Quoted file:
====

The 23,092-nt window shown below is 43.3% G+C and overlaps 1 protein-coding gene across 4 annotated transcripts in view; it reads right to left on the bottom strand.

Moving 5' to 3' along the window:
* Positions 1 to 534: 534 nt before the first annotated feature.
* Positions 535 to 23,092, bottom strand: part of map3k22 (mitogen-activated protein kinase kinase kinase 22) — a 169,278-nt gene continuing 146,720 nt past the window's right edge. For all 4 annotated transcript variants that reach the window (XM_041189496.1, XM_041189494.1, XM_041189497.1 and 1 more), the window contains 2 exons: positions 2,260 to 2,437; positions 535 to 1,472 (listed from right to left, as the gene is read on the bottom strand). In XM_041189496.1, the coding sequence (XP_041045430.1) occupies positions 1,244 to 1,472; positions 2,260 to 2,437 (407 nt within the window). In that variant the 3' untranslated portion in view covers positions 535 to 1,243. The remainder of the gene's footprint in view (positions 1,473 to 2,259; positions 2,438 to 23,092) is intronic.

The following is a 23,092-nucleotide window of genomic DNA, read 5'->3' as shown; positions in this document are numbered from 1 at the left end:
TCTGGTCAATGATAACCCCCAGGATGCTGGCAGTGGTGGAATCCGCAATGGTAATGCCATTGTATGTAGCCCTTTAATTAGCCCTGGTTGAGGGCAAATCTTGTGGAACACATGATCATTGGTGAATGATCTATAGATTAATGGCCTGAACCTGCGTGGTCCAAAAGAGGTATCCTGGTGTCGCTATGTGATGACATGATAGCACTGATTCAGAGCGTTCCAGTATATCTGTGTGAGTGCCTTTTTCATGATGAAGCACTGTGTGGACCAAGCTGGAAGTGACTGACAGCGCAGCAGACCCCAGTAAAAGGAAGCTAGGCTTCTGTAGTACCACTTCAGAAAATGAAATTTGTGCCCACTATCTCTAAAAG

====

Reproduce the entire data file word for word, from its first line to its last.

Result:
The 23,092-nt window shown below is 43.3% G+C and overlaps 1 protein-coding gene across 4 annotated transcripts in view; it reads right to left on the bottom strand.

Moving 5' to 3' along the window:
* Positions 1 to 534: 534 nt before the first annotated feature.
* Positions 535 to 23,092, bottom strand: part of map3k22 (mitogen-activated protein kinase kinase kinase 22) — a 169,278-nt gene continuing 146,720 nt past the window's right edge. For all 4 annotated transcript variants that reach the window (XM_041189496.1, XM_041189494.1, XM_041189497.1 and 1 more), the window contains 2 exons: positions 2,260 to 2,437; positions 535 to 1,472 (listed from right to left, as the gene is read on the bottom strand). In XM_041189496.1, the coding sequence (XP_041045430.1) occupies positions 1,244 to 1,472; positions 2,260 to 2,437 (407 nt within the window). In that variant the 3' untranslated portion in view covers positions 535 to 1,243. The remainder of the gene's footprint in view (positions 1,473 to 2,259; positions 2,438 to 23,092) is intronic.

The following is a 23,092-nucleotide window of genomic DNA, read 5'->3' as shown; positions in this document are numbered from 1 at the left end:
TCTGGTCAATGATAACCCCCAGGATGCTGGCAGTGGTGGAATCCGCAATGGTAATGCCATTGTATGTAGCCCTTTAATTAGCCCTGGTTGAGGGCAAATCTTGTGGAACACATGATCATTGGTGAATGATCTATAGATTAATGGCCTGAACCTGCGTGGTCCAAAAGAGGTATCCTGGTGTCGCTATGTGATGACATGATAGCACTGATTCAGAGCGTTCCAGTATATCTGTGTGAGTGCCTTTTTCATGATGAAGCACTGTGTGGACCAAGCTGGAAGTGACTGACAGCGCAGCAGACCCCAGTAAAAGGAAGCTAGGCTTCTGTAGTACCACTTCAGAAAATGAAATTTGTGCCCACTATCTCTAAAAG